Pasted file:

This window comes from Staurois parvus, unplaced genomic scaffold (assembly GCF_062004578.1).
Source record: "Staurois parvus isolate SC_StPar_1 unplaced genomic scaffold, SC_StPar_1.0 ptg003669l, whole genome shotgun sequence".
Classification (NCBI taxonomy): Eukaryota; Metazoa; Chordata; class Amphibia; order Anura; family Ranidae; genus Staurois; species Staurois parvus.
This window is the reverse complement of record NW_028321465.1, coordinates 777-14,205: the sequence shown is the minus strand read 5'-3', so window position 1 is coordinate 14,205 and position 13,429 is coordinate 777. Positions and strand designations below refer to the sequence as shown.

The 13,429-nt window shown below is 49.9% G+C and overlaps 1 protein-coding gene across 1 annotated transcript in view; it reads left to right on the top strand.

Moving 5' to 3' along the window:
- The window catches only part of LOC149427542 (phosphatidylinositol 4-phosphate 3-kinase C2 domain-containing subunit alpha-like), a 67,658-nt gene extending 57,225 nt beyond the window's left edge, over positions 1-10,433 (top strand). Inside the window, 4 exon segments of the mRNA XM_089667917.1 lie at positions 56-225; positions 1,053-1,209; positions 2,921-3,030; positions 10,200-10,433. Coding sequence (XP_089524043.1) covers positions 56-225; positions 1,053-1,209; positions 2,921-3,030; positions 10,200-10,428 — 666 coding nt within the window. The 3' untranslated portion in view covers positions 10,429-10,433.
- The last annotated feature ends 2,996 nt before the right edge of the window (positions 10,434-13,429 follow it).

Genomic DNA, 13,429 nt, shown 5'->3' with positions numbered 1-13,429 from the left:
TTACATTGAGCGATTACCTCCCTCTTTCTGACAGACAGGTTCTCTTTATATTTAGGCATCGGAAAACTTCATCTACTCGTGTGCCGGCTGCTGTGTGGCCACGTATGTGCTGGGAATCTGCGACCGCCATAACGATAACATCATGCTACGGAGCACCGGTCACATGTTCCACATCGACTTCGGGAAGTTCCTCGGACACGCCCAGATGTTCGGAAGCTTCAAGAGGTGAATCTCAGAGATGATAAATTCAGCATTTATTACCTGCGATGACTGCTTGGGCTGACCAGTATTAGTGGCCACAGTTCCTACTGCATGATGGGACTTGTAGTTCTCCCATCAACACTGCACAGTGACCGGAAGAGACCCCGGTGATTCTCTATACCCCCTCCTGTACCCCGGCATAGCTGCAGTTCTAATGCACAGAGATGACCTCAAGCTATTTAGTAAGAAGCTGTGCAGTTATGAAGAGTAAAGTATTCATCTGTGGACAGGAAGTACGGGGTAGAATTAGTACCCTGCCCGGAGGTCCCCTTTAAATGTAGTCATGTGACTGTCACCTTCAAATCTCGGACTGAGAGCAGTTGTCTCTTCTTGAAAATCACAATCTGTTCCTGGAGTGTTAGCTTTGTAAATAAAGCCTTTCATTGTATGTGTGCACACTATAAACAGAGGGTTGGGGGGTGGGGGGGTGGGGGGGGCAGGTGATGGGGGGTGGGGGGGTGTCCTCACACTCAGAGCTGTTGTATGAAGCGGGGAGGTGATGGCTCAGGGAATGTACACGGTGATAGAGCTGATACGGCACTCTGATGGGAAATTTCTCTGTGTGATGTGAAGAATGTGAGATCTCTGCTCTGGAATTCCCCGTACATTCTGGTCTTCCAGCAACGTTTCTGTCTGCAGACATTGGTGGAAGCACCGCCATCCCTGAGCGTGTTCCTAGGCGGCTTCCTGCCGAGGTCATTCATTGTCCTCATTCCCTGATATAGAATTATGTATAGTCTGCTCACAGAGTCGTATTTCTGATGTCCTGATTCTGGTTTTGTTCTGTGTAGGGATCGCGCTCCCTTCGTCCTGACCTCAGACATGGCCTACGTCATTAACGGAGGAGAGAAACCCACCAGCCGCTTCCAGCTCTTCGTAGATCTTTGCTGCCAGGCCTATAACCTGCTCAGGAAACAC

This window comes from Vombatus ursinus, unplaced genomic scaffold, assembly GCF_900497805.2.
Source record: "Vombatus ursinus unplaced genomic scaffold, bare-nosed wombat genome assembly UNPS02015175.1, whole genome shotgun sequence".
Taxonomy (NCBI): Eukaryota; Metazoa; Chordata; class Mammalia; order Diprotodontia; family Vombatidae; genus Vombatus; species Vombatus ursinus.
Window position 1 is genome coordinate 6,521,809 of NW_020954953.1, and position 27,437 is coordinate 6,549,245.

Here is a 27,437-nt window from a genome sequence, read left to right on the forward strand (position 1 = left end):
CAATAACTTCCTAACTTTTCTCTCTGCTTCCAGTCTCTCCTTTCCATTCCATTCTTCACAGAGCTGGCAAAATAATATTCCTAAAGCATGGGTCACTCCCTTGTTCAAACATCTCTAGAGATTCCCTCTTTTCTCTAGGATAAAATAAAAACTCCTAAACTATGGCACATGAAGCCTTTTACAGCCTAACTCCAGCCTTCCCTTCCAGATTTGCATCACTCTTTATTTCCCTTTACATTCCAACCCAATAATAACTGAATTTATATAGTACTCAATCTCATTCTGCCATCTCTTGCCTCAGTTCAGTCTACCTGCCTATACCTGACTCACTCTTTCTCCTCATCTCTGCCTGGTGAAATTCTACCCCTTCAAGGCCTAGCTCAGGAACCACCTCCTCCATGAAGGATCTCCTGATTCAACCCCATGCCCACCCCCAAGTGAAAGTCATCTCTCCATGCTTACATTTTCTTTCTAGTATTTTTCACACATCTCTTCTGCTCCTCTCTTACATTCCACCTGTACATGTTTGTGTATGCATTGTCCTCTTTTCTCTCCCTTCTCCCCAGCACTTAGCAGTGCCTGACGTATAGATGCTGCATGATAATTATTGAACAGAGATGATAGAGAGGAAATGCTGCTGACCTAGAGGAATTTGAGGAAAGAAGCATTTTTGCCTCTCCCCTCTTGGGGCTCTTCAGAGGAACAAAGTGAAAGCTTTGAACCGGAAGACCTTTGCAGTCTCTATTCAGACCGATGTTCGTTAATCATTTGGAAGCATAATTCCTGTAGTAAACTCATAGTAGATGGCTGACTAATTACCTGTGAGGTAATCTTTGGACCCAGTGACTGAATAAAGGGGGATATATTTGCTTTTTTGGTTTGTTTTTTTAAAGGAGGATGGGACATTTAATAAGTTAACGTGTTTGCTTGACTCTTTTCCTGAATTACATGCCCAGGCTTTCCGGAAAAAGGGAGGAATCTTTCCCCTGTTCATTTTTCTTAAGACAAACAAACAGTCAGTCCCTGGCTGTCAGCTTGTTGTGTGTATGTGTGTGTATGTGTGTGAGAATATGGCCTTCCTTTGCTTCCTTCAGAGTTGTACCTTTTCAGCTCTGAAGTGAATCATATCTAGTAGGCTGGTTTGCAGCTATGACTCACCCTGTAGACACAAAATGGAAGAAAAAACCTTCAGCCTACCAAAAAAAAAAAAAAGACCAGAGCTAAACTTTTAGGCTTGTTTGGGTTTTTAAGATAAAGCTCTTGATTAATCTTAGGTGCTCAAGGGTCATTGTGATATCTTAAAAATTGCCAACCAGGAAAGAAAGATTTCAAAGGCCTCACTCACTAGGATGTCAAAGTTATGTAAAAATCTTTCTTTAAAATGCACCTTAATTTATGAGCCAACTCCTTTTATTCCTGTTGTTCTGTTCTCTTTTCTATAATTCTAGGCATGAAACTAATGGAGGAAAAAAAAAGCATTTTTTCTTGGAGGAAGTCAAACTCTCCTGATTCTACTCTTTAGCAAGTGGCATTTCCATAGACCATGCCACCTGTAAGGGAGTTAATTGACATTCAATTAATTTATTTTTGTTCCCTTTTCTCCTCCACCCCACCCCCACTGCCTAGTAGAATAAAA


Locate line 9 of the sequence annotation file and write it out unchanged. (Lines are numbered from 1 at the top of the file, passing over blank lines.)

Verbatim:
Genomic DNA, 13,429 nt, shown 5'->3' with positions numbered 1-13,429 from the left: